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How do I plan my k-12 technology budget?

Posted on 2009-02-15
Medium Priority
Last Modified: 2013-11-15
I am a tech coord for a small k-12 district in Upstate NY.  Given the economy, our IT budget will be downsized at a time when virtually all our equipment (servers, switches, desktops and notebooks) is 5 years old.  I'd like to move away from labs to a mobile solution and invest in cheaper but durable netbooks.  In addition, I would use our existing computers in classrooms creating classroom pods with ncomputing devices.  I realize I would need to keep several labs for specific courses but can't see replacing every computer but rather using nComputing x550s with a decent host machine.  I haven't addressed software but we are a Novell school and have access to NLD or OpenSuse and Open Office.  Any thoughts, ideas, and suggestions to help me plan the best direction with a limited budget and a need to move everyone forward in technology?
Question by:wpmcj
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LVL 19

Expert Comment

ID: 23645738
Have you looked at LTSP?  


Author Comment

ID: 23645796
I've looked at it a bit.  Change doesn't come easy to educators.  Switching from XP to a Linux solution would meet with a great amount of staff resistance.  However, given the times staff might be more receptive if reduced cost saved a job.
LVL 19

Expert Comment

ID: 23645829
Apologies - I assumed that there was already a Linux base, at least in part, as you mentioned NLD/OpenSUSE.

Accepted Solution

FirstDownMage earned 1500 total points
ID: 23645897
From an efficiency standpoint, the schools that I work for like to replace all of their machines at once when possible.  I really sold them on the importance of uniformity.  From a financial standpoint though, its a lot easier to replace 1/4 or 1/5 of your machines per year.  Even though you will be creating a different "SET" of computers in mix, it can be a lot easier financially to try and plan for X amount to be replaced per year.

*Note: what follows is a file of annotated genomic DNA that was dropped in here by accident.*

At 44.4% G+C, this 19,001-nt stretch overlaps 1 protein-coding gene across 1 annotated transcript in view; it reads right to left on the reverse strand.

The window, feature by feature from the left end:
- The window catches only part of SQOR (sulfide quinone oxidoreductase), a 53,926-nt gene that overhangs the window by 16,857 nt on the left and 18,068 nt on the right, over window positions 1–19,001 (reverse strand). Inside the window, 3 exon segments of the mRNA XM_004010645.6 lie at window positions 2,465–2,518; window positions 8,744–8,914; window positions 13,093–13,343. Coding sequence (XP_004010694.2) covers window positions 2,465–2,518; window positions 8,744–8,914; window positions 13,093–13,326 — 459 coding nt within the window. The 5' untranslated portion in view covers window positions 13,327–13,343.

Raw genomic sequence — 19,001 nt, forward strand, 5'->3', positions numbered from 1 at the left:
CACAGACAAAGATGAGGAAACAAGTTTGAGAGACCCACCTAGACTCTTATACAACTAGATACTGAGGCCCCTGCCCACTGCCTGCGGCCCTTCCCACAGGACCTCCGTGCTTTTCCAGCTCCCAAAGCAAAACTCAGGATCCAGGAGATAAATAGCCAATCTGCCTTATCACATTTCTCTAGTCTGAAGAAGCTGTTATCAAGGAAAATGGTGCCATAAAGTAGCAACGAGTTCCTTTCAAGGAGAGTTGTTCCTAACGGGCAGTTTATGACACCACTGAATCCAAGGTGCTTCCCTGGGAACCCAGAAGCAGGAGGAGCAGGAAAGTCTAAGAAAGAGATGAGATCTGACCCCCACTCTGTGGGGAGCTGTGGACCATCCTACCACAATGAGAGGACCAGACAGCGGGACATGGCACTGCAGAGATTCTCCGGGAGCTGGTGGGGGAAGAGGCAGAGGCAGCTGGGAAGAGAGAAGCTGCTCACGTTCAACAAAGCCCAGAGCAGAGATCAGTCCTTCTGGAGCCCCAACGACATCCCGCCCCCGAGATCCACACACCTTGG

The technology committee for one of my favorite schools had devised the plan of replacing all computers every four years.  Because the school is not huge in size, this was not very difficult for them to do.  Every year, the computers slide down.  The newest computers go to the sixth graders, the year old computers go to the 5th grade, and so forth.  Since the computer use increases by age of the student, it was decided that the younger kids would not need the most powerful machines, and would be able to make due with the older systems.  So every year, a few new ones come in, go to the oldest kids, and everybody slides down one.

IF your equipment is already 5 years old, I would definitely bedget for replacing a feasible percentage per year, and stay organized with "2009 Model"  CD Image, etc.  You could also do a seperate posting on Experts Exchange asking people for advice on recieving software donations, software grants, organizations that help schools with technology needs/donations.  I do a lot of work for schools and non-profits.  One of the sites the non-profs use is called TechSoup.org.  You can get great stuff at that place, but they are very tricky to deal with, and I have this suspicion that they dont work with schools.  Either way, if you have not heard of them, check them out.  (Not today its Sunday), but I would give them a call and ask their advice.  The people are very friendly, and if they dont help out schools, they have a place they can refer you to that does.  (Sorry cannot remember, its been a while since I used them).  The tricky part about them, is they have these limitations on software orders per year.  For instance, if you were to order the Photoshop CS 4program, ($700 at Adobe, $90 at TechSoup), it could be your only Adobe purchase for the year.  Stuff like that makes things kind of tricky with them.  But if you call them, I haven't had a bad experience with their people yet.

IF you are working with workstations that haven't had a fresh install in a while, it'll cost you some hours, but that can improve performance, get a little more life out of your existing machines; at least the ones that are stand alones, or workgroup machines.

Thats about all I can suggest.  Hope some of it helps.

Author Comment

ID: 23646271
Will look into techsoup.  I used nLite to create a smaller xp deployment cd for our laptops, locked out many properties,  and keep students from making permanent changes with Clean Slate.  At least, the laptops are quicker to boot and require less attention.  As far as desktops, for classes that need horsepower we have Dell 755s.  Otherwise, since we're running XP and Office 2002 the computers are still functional though we're losing some through attrition.  I may get one more year but then will have to replace a good number in some manner.

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